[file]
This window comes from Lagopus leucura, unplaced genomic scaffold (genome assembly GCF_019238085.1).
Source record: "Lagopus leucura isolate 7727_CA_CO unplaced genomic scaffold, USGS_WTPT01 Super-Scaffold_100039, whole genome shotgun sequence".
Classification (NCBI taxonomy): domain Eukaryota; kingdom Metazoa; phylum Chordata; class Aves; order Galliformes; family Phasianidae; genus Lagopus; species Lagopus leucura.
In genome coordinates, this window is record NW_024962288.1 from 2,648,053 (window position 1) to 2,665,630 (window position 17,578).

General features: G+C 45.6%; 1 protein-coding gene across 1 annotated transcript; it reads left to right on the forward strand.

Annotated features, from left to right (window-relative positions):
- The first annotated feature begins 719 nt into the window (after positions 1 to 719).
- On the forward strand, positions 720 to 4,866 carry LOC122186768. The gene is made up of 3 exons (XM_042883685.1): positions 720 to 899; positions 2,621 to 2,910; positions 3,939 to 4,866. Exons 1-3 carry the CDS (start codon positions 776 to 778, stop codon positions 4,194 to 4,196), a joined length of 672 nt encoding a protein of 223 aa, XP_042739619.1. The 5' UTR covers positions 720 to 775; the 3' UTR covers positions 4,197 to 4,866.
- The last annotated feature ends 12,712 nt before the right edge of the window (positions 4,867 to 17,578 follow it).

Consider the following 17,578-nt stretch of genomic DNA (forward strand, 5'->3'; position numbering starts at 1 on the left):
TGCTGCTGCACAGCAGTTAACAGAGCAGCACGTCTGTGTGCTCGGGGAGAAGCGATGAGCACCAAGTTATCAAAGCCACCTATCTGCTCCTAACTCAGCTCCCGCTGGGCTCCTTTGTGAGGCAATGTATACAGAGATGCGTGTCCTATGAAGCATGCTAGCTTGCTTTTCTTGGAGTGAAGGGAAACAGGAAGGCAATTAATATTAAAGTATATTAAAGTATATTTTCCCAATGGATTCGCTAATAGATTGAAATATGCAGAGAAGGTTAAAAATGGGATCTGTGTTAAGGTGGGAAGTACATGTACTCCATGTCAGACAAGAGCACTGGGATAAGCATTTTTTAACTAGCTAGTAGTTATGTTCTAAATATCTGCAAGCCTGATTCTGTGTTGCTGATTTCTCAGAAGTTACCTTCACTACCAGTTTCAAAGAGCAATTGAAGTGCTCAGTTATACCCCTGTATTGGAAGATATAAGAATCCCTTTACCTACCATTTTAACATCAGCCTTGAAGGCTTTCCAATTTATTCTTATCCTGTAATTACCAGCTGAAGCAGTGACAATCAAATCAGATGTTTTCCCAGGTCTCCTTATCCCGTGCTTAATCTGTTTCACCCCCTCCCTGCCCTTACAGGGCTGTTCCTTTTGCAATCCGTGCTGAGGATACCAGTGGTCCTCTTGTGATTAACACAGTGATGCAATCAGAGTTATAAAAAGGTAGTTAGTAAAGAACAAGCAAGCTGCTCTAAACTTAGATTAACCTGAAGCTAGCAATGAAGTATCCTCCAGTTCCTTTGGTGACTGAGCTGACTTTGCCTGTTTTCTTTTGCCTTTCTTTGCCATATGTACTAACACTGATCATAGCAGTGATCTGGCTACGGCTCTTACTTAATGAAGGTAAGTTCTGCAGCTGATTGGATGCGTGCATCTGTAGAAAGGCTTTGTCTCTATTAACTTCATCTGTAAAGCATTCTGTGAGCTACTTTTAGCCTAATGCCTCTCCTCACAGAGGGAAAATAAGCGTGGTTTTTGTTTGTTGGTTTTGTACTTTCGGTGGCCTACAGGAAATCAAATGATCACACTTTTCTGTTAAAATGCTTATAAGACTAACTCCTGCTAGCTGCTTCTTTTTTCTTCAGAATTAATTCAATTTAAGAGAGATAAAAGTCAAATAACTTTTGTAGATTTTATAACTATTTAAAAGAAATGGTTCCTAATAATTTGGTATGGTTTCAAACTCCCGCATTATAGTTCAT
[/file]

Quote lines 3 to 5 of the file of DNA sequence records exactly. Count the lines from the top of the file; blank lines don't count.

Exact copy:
Classification (NCBI taxonomy): domain Eukaryota; kingdom Metazoa; phylum Chordata; class Aves; order Galliformes; family Phasianidae; genus Lagopus; species Lagopus leucura.
In genome coordinates, this window is record NW_024962288.1 from 2,648,053 (window position 1) to 2,665,630 (window position 17,578).

General features: G+C 45.6%; 1 protein-coding gene across 1 annotated transcript; it reads left to right on the forward strand.